2. Open the text file and copy the channelAccess entry.

            For example:
          3. Add the string (A;;0x1;;;<Your SID>) to the end of the channelAccess entry and apply the new SDDL.

            Example of SID:

            Run the following wevtutil command (replace the O:BAG:XXXX with the SDDL string that you created):
            wevtutil sl "Key Name Here" /ca:O:BAG:XXXX

            This will update the chanelAccess entry for the Eventlog so that the specified user or group can access those logs.
      3. For more information, refer to KB2028427 - Writing to the Windows Event Log from an ASP.NET or ASP application fails.

    • Way 3: Getting the script to prepare the commands for you to review and manually input.

  4. Configure the user to be used for AD Query in the SmartDashboard

    1. Enter the user that you have created under the AD Query configuration (either in the Wizard, or in the LDAP Account Unit editor) as an "Administrator user".
    2. Install policy to apply the change.



  • Ensure you are using the latest version of the script - the script has been updated to support the newest SID. If you are using an older version, you might get the following error:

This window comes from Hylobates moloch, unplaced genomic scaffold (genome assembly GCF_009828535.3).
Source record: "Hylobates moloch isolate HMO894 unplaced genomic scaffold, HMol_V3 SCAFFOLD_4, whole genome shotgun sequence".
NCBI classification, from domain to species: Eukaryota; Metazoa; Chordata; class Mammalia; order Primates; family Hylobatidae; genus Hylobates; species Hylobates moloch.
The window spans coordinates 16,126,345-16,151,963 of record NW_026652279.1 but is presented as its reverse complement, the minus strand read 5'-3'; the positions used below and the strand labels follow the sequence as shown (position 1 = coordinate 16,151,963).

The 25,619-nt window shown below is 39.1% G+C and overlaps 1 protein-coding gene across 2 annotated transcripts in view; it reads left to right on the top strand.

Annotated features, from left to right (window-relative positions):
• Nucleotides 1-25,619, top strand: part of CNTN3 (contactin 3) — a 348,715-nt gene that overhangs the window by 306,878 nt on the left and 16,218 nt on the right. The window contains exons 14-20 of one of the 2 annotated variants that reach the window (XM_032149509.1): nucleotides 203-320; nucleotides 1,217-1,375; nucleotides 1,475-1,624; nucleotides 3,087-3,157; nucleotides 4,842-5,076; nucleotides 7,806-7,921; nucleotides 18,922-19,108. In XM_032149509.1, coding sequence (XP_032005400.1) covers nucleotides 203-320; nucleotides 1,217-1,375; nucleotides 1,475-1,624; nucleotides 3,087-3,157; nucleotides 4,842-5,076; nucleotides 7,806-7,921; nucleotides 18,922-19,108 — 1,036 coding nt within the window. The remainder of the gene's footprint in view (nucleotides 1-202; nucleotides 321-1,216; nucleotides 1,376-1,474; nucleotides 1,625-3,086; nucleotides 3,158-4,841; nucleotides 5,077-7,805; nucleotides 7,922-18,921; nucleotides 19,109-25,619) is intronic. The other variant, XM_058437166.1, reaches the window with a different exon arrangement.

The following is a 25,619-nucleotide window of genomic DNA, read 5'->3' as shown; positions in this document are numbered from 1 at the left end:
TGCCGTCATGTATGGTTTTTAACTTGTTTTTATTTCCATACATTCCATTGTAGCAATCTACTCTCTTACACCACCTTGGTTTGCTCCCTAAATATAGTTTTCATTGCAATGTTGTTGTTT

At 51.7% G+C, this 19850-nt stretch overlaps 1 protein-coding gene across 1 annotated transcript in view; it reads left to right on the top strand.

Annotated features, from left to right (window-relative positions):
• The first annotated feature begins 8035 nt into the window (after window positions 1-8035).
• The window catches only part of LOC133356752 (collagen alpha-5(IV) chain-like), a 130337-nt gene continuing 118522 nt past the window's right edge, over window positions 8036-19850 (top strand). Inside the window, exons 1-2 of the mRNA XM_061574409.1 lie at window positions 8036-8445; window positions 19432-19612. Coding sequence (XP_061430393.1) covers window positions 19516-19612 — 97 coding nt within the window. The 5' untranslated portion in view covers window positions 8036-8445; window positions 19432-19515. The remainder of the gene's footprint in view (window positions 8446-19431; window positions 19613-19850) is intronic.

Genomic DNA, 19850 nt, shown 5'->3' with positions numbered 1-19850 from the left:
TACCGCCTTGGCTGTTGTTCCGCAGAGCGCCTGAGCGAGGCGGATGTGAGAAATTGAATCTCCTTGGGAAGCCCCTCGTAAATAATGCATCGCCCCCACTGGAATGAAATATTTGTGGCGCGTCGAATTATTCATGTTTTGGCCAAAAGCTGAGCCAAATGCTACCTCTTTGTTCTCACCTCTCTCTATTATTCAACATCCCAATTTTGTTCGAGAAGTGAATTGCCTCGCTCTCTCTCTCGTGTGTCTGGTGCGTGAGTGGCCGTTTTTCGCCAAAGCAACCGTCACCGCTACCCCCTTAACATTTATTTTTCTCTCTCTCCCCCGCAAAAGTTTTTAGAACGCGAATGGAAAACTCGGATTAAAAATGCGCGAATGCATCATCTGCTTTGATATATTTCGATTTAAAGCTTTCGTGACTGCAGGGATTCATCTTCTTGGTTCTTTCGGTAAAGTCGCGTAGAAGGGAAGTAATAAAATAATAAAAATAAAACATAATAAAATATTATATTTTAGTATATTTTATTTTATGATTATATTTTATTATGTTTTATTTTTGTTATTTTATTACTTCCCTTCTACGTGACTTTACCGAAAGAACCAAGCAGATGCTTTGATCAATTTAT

PS C:\install\adq^ .\adq_permissions.ps1 /U=cpiaservice *********************************************************************** Check Point AD Query Permissions script will give permissions to user name ^cpiaservice^ to view security events created on the domain controller. *********************************************************************** Method invocation failed because [System.Object[]] doesn^t contain a method nam ed ^Trim^. At C:\install\adq\adq_permissions.ps1:229 char:19 + $SID = $SID.Trim ^^^^ () + CategoryInfo : InvalidOperation: (Trim:String) [], RuntimeExcep tion + FullyQualifiedErrorId : MethodNotFound Settig CustomSD for \SYSTEM\CurrentControlSet\Services\Eventlog\Application... permissions for this user already exist Settig CustomSD for \SYSTEM\CurrentControlSet\Services\Eventlog\Directory Service... permissions for this user already exist Settig CustomSD for \SYSTEM\CurrentControlSet\Services\Eventlog\DNS Server... permissions for this user already exist Settig CustomSD for \SYSTEM\CurrentControlSet\Services\Eventlog\File Replication Service... permissions for this user already exist Settig CustomSD for \SYSTEM\CurrentControlSet\Services\Eventlog\ForwardedEvents... permissions for this user already exist Settig CustomSD for \SYSTEM\CurrentControlSet\Services\Eventlog\Internet Explorer... permissions for this user already exist Settig CustomSD for \SYSTEM\CurrentControlSet\Services\Eventlog\Microsoft-Windows-EventCollector/Operational... permissions for this user

    This normally occurs if a forest is moved from one domain to a new domain, in which case it will have a second SID applied.
    A workaround would be to add the user based on SID instead of username.

  • If you need the selected user to be able to reset password, then apply this to the Windows Server for that user:
    Delegate 1 Task - Reset user passwords and force password change at next logon
    KB296999 - Minimum permissions are needed for a delegated administrator to force password change at next logon procedure